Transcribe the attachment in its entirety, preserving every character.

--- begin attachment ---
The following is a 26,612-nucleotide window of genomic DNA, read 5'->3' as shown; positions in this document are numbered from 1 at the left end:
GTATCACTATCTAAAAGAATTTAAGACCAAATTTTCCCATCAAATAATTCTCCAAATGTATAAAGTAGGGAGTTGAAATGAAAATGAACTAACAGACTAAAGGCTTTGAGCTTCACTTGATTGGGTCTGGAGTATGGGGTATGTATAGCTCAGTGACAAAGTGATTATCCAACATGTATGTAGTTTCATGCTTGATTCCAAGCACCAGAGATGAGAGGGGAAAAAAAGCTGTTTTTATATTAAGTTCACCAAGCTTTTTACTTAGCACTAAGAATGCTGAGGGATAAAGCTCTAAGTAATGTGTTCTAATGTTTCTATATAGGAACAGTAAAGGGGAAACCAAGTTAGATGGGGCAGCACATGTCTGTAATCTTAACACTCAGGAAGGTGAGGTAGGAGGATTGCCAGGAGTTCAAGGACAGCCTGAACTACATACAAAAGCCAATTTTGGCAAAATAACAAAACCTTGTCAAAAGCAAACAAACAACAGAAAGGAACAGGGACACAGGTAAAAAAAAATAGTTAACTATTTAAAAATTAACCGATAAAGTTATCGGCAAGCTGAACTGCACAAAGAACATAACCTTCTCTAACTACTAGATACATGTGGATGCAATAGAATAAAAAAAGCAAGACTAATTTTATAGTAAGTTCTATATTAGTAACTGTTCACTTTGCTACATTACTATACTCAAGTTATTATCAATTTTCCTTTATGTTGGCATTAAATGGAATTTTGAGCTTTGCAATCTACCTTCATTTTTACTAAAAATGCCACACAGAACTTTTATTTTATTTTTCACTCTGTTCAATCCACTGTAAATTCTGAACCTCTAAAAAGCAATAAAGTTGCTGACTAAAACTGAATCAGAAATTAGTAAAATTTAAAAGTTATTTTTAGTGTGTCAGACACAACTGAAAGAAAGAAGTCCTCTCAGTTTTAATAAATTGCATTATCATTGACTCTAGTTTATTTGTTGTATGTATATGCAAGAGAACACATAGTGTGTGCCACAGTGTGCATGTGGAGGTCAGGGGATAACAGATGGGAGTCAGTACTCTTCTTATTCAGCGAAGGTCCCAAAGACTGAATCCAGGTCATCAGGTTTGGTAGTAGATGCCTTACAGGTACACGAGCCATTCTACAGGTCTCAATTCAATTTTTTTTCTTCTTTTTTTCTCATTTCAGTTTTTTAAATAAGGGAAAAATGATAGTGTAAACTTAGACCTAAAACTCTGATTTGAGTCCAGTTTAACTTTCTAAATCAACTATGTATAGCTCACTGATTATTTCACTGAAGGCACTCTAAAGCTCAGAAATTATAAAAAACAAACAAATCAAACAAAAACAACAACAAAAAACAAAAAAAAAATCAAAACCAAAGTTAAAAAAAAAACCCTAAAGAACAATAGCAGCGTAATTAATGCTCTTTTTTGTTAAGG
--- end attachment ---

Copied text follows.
The following is a 26,612-nucleotide window of genomic DNA, read 5'->3' as shown; positions in this document are numbered from 1 at the left end:
GTATCACTATCTAAAAGAATTTAAGACCAAATTTTCCCATCAAATAATTCTCCAAATGTATAAAGTAGGGAGTTGAAATGAAAATGAACTAACAGACTAAAGGCTTTGAGCTTCACTTGATTGGGTCTGGAGTATGGGGTATGTATAGCTCAGTGACAAAGTGATTATCCAACATGTATGTAGTTTCATGCTTGATTCCAAGCACCAGAGATGAGAGGGGAAAAAAAGCTGTTTTTATATTAAGTTCACCAAGCTTTTTACTTAGCACTAAGAATGCTGAGGGATAAAGCTCTAAGTAATGTGTTCTAATGTTTCTATATAGGAACAGTAAAGGGGAAACCAAGTTAGATGGGGCAGCACATGTCTGTAATCTTAACACTCAGGAAGGTGAGGTAGGAGGATTGCCAGGAGTTCAAGGACAGCCTGAACTACATACAAAAGCCAATTTTGGCAAAATAACAAAACCTTGTCAAAAGCAAACAAACAACAGAAAGGAACAGGGACACAGGTAAAAAAAAATAGTTAACTATTTAAAAATTAACCGATAAAGTTATCGGCAAGCTGAACTGCACAAAGAACATAACCTTCTCTAACTACTAGATACATGTGGATGCAATAGAATAAAAAAAGCAAGACTAATTTTATAGTAAGTTCTATATTAGTAACTGTTCACTTTGCTACATTACTATACTCAAGTTATTATCAATTTTCCTTTATGTTGGCATTAAATGGAATTTTGAGCTTTGCAATCTACCTTCATTTTTACTAAAAATGCCACACAGAACTTTTATTTTATTTTTCACTCTGTTCAATCCACTGTAAATTCTGAACCTCTAAAAAGCAATAAAGTTGCTGACTAAAACTGAATCAGAAATTAGTAAAATTTAAAAGTTATTTTTAGTGTGTCAGACACAACTGAAAGAAAGAAGTCCTCTCAGTTTTAATAAATTGCATTATCATTGACTCTAGTTTATTTGTTGTATGTATATGCAAGAGAACACATAGTGTGTGCCACAGTGTGCATGTGGAGGTCAGGGGATAACAGATGGGAGTCAGTACTCTTCTTATTCAGCGAAGGTCCCAAAGACTGAATCCAGGTCATCAGGTTTGGTAGTAGATGCCTTACAGGTACACGAGCCATTCTACAGGTCTCAATTCAATTTTTTTTCTTCTTTTTTTCTCATTTCAGTTTTTTAAATAAGGGAAAAATGATAGTGTAAACTTAGACCTAAAACTCTGATTTGAGTCCAGTTTAACTTTCTAAATCAACTATGTATAGCTCACTGATTATTTCACTGAAGGCACTCTAAAGCTCAGAAATTATAAAAAACAAACAAATCAAACAAAAACAACAACAAAAAACAAAAAAAAAATCAAAACCAAAGTTAAAAAAAAAACCCTAAAGAACAATAGCAGCGTAATTAATGCTCTTTTTTGTTAAGG